Oxygen Minimum Zones in the Northern Indian Ocean


In the tropics, mid-depth oxygen minimum zones (OMZs) are located in poorly ventilated regions below the thermocline. As a result, surface production can contribute to the strength of OMZs remotely as well as locally. In the northern Indian Ocean, OMZs can be found in the Arabian Sea (ASOMZ) and the Bay of Bengal (BBOMZ), consistent with the distribution pattern of ventilation ages. The intensity of the BBOMZ is moderate, while permanent suboxic condition (O2 < ~5 μM) is reached in the Arabian Sea, clearly due in part to local production.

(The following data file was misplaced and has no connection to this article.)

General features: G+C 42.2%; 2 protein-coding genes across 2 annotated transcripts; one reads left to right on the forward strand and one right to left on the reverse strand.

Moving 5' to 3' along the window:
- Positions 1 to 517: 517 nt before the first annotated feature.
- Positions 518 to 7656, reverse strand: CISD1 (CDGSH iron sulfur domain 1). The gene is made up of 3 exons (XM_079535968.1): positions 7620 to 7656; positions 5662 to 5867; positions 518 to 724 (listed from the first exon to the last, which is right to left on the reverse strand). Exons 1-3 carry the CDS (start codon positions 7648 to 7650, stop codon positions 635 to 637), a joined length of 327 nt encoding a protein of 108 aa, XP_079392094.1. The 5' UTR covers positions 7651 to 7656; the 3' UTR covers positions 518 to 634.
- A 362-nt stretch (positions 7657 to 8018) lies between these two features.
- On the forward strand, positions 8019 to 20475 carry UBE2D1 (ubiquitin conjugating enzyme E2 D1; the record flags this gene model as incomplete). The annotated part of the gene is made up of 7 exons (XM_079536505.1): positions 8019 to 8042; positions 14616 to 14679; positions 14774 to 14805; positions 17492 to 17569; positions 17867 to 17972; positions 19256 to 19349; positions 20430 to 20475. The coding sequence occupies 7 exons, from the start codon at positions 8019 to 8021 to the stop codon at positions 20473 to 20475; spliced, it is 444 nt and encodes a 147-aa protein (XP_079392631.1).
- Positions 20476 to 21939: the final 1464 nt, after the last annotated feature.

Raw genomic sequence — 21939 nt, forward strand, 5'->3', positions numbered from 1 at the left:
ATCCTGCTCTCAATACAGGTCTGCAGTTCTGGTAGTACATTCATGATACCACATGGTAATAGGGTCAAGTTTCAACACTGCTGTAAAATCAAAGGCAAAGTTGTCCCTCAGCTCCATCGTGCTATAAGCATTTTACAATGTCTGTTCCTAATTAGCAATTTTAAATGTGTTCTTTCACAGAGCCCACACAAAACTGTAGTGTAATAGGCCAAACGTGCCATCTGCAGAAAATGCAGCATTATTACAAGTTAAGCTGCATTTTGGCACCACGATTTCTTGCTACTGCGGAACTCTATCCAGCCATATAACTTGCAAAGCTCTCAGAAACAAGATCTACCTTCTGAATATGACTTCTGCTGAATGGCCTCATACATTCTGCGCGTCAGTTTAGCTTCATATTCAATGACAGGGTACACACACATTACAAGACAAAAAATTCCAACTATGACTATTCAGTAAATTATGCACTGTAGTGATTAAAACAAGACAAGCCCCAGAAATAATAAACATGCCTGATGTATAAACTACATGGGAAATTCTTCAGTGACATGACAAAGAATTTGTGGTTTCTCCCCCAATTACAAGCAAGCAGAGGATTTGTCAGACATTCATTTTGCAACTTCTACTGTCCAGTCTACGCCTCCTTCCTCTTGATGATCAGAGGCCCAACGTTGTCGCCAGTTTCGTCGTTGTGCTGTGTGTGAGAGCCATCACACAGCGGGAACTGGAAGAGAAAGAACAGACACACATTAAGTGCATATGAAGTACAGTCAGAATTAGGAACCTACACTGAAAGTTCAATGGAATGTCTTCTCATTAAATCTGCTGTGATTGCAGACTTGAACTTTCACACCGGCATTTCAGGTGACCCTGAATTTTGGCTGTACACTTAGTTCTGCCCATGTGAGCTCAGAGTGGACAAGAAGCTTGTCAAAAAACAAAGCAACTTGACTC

The ASOMZ is the second most intense OMZ in the tropical ocean, with near-total depletion of oxygen at depths from 200-1000 m. The lower part of the ASOMZ (below 400 m) indicates a northward intensification, in agreement with the ventilation age revealed by CFC ratio. The upper part of the ASOMZ (above 400 m), however, appears east of the most productive regions along the western boundary, and there is no consensus about what causes this “eastward shift.” In contrast, much less is known about the distribution of BBOMZ. In both sub-basinss, the relative roles of physical versus biological processes in generating OMZs have not been fully determined, in part because ocean models often fail to reproduce these OMZs. In this seminar, the speaker will present the latest results of their findings.